Vedic astrology is much like Western astrology. In most ways they are the same. There are, however, a few notable differences.
To begin with, Western astrology originated in Greece and was influenced heavily by Egyptian astrology. In general, many ancient Greek systems of thought came from Egypt or were at least influenced by Egyptian systems of thought. And there are many cases of Greek philosophers spending time in Egypt learning from their thinkers.
Origins aside, Vedic astrology and Western astrology are very similar. They both have the same 12 houses and the same 12 signs. These houses and signs have almost identical meanings in both systems. The planets also have the same meaning in both systems: Jupiter represents expansiveness and religion, Saturn is discipline and restraint, Venus is beauty and love, and so on.
The positions of the planets, however, do change from one system to the other. Planets in Vedic astrology move approximately 23 degrees back in the zodiac from their positions in Western astrology. For example, in Western astrology on March 21st the Sun would be at 0 degrees Aries but in Vedic astrology it would be at 7 degrees Pisces (as Pisces precedes Aries in the zodiac).
So which one is right? Astronomers agree with the placement of Vedic astrology because it is scientifically accurate. The stars, as observed by astronomers through telescopes, align exactly with where they are said to be in Vedic astrology; both astronomers and Vedic astrologers would agree that on March 21 the Sun is at 7 degrees Pisces.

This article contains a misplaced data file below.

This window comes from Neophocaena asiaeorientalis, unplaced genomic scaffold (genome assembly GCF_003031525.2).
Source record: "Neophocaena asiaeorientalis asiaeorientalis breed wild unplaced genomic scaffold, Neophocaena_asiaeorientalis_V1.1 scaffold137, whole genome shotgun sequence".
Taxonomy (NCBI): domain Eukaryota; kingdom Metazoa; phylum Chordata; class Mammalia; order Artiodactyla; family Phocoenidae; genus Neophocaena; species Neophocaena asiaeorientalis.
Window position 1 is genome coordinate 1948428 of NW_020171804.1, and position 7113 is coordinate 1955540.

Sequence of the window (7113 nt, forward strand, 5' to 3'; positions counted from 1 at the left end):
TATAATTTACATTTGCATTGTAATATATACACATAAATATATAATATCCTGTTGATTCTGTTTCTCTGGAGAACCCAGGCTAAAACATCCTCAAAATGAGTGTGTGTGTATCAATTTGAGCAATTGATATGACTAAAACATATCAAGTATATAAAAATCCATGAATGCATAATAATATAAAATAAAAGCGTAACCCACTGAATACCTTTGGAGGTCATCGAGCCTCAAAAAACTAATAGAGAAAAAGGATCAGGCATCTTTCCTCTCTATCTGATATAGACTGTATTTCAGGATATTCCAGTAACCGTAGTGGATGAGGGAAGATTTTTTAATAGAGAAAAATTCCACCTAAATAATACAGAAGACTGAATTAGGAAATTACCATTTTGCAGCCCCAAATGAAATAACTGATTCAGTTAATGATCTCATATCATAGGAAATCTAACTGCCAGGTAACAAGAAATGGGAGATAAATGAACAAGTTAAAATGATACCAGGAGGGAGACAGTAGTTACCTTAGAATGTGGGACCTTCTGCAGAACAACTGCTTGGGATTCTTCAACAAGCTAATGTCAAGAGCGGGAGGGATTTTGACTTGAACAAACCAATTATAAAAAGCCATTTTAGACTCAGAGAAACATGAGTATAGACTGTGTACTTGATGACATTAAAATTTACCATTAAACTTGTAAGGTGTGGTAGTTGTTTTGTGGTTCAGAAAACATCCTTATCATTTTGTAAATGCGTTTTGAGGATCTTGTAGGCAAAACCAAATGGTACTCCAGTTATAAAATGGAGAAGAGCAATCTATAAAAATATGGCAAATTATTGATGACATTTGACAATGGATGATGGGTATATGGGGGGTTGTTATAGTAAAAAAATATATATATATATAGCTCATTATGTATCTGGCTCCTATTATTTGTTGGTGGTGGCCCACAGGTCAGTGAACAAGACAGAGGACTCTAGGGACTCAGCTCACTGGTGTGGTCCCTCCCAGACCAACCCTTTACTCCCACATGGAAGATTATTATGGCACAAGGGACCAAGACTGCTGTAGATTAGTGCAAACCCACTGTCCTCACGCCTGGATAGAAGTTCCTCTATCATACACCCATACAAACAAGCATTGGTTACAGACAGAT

Why are the planetary positions of Western horoscopes not scientifically accurate? There are two explanations.
Western astrology claims that the Sun moves into Aries on the first day of spring (March 21). This is true, they claim, because Aries represents new beginnings and therefore the Sun must move into Aries on the first day of spring (which is roughly the day when winter ends and new life begins).
There are two problems with this explanation. One is that in the southern hemisphere, March 21 is when everything dies, as winter is in June, July, and August (and the fall is in March, April, and May). The other problem is that even in some countries in the northern hemisphere (like India), March, April, and May are when the temperatures rise to even 115 degrees and all plant life seems to die and turn brown. So for much of the world’s population, spring (March, April, May) is a time of death rather than of new-beginnings.
The other explanation for why the planets are 23 degrees past where they should be is that scientifically the Western astrological placement of the planets was correct perhaps 3,000 years ago when it was first developed, but due to ignoring the precession of the equinox (based on the earth’s tilt) their position has changed very slightly every year until, after several millennia, it is 23 degrees in error (and that error will continue to increase over time).
Whether or not one adopts Vedic astrology over Western astrology is a personal decision, but I do think it is important to recognize that significant scientific error calls into question the veracity of Western astrology.
Categories: Articles, Introduction, What is Vedic Astrology
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